SPRINGFIELD, N.J. (CBSNewYork) — The wait seems never ending for many unemployed residents in New Jersey.

Hundreds of thousands of people still have not received their benefits and some of them filed nearly two months ago, CBS2’s Jessica Layton reported Monday.

Behind every closed sign still lining our streets is someone’s family member, neighbor or a tax payer still out of work.

“You know, I trusted the whole process, and then it wound up not working out for me,” said Sarah Cuttone of Springfield.

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Cuttone applied for unemployment benefits on March 17, the same day the Millburn clothing store she manages closed. She is still waiting for a check from the state.

“Recently, I’ve been calling as soon as I wake up in the morning. I’ve emailed four or five different people. Most emails you get back are generic,” Cuttone said.

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Unemployment claims in New Jersey recently soared past the 1 million mark. The state has made payments to about 700,000 people, leaving 300,000 yet to get a single penny during the pandemic. On Monday, Gov. Phil Murphy touched on unemployment concerns, urging Congress to pass a bill that would give billions to state and local governments to keep paying for essential services.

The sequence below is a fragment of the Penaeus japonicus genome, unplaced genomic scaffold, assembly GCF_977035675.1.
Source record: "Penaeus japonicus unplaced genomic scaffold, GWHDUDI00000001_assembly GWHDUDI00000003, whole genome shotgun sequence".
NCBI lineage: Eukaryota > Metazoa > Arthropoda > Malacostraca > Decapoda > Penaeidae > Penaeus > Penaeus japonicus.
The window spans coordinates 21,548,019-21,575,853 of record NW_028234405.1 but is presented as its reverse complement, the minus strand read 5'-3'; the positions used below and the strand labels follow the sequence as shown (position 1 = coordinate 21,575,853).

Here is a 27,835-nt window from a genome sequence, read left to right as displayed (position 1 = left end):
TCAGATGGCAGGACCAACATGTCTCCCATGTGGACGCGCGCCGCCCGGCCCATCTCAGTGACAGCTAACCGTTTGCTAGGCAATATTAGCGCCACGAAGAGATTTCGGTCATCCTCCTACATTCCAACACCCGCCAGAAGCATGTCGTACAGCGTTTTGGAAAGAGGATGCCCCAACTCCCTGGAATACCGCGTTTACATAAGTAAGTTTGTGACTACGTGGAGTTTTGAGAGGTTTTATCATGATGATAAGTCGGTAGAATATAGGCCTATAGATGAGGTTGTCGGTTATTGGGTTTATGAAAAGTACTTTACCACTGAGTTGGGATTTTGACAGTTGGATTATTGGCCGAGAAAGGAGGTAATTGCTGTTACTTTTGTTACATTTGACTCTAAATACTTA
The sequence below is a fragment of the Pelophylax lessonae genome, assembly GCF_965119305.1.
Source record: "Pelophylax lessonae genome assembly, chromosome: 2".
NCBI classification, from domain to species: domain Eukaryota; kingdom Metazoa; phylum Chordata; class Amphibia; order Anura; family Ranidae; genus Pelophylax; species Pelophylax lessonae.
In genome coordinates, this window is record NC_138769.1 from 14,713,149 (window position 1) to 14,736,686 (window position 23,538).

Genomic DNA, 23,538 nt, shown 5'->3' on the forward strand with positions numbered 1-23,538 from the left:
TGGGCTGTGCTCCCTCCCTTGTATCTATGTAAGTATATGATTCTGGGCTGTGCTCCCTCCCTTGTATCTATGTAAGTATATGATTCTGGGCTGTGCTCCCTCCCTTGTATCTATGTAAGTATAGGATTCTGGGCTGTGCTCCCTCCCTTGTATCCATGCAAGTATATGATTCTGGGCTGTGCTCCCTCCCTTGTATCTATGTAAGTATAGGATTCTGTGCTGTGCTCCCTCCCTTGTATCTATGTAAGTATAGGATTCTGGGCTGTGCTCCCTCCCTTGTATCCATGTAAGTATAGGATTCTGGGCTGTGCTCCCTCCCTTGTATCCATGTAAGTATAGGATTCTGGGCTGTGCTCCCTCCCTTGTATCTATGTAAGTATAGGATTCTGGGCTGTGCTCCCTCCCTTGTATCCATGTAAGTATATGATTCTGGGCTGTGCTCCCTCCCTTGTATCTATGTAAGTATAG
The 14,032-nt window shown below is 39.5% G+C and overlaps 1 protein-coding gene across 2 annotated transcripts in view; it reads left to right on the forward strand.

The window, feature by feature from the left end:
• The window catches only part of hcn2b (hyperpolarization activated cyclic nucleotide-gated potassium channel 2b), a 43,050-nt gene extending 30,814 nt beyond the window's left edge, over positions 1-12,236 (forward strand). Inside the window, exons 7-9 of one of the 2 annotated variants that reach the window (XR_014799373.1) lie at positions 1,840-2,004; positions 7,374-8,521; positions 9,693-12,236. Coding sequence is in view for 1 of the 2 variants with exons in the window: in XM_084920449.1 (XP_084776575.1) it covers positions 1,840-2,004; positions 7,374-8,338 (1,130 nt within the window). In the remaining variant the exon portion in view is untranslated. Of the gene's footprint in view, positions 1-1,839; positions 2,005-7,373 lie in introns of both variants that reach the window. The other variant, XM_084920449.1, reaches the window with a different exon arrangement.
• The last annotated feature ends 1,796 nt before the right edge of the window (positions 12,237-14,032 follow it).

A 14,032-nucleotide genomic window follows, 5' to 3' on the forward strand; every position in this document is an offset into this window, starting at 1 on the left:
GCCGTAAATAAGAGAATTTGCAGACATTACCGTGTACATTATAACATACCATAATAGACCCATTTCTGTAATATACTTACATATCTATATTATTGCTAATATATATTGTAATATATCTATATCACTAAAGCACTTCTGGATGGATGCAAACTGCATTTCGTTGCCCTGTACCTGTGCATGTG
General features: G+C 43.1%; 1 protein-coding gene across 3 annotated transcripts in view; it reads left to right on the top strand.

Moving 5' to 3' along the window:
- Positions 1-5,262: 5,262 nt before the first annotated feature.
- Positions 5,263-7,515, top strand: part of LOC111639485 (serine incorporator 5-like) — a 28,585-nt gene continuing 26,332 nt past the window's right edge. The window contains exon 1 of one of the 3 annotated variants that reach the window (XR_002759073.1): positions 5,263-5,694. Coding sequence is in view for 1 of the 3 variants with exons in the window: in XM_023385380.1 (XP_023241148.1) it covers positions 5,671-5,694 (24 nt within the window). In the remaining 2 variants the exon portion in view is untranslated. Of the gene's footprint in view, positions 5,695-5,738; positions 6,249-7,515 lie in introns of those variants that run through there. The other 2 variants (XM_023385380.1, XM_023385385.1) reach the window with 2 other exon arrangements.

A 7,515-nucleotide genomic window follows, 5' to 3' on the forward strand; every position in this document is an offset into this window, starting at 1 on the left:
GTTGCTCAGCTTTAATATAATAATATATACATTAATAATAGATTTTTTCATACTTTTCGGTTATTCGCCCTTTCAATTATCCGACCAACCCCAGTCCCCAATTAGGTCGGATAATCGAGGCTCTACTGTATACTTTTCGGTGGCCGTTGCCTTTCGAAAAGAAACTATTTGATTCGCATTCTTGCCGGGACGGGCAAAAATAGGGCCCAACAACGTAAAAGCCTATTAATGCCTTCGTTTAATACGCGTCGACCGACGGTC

“The men and women of the Department of Labor who are working through hundreds of thousands of unemployment applications to deliver every penny to the residents who need it most,” Murphy said.

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WHAT IF YOU OWN A SMALL BUSINESS AND NEED HELP?

The governor has repeatedly asked those waiting for their benefits to be patient. But as Layton pointed out to the governor’s office on Monday, patience doesn’t pay the bills or put food on the the table.

The response in part: “The Department of Labor is receiving thousands of new unemployment claims per day. We are serving the majority of claimants and getting to those issues as soon as possible.”

That’s not soon enough for Cuttone, who has had to depend on personal loans from family and friends to get by.

“It’s a very frustrating process, especially when you’ve worked your whole life and then when you need something that you’ve paid into, you can’t get it,” Cuttone said.

It may very well be that she’s back to work before the state gets its act together.

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